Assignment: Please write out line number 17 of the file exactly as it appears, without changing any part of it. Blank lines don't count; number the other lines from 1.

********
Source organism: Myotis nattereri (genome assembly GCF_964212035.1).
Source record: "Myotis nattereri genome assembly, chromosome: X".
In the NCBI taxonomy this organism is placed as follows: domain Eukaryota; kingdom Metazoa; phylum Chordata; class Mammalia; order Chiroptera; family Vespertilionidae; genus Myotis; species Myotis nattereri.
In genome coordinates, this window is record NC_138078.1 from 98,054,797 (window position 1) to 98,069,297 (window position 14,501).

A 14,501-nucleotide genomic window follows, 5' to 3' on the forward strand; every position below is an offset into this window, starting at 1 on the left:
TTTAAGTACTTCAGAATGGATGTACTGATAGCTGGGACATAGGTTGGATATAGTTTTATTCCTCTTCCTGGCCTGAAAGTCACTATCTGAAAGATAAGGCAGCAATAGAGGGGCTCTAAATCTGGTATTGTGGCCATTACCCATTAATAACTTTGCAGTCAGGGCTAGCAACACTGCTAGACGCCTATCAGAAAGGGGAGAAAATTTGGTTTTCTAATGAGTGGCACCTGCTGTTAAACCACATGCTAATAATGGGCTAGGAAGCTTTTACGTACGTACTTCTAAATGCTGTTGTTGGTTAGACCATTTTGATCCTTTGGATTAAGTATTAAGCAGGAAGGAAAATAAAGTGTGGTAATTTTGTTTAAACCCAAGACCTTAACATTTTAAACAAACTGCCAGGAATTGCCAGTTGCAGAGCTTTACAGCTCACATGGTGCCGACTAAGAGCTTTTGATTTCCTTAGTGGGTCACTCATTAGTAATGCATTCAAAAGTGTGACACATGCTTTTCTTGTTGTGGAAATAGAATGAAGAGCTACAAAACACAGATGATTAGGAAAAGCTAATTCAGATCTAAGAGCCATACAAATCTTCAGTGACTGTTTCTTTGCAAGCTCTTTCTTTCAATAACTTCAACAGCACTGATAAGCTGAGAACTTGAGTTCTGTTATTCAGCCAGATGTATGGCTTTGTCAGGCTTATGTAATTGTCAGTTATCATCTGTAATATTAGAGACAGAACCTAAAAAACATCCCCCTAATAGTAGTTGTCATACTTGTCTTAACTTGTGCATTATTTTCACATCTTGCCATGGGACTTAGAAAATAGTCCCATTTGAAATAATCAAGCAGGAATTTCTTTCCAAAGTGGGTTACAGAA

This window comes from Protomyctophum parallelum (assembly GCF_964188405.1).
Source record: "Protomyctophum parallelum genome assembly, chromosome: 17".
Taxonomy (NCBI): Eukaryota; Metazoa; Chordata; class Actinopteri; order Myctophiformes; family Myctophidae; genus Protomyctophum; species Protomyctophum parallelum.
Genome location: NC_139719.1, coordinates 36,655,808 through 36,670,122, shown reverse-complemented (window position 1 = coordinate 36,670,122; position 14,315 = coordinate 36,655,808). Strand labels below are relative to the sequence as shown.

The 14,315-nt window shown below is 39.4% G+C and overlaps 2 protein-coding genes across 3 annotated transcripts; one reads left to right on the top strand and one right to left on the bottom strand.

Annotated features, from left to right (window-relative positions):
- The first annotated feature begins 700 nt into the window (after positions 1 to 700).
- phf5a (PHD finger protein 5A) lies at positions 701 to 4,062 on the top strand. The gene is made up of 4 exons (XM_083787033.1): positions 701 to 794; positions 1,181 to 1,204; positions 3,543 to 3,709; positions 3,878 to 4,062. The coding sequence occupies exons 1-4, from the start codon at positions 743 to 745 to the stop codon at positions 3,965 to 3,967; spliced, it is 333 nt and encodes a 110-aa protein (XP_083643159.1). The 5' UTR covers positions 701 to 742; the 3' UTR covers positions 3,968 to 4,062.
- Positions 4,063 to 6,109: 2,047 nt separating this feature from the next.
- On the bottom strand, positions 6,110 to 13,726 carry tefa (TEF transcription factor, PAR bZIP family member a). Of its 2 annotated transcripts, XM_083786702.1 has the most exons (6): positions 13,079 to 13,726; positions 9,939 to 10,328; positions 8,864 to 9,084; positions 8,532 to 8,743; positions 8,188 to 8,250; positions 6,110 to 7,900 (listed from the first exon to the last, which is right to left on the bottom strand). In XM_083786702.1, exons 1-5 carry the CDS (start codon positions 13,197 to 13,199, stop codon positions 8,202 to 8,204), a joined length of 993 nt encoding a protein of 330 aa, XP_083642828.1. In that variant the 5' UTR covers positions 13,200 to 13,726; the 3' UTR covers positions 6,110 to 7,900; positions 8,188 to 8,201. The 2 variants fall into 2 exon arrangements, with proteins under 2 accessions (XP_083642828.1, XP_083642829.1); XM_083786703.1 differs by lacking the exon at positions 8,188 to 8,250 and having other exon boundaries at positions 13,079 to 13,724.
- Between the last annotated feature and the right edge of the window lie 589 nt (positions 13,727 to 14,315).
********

- Between the last annotated feature and the right edge of the window lie 589 nt (positions 13,727 to 14,315).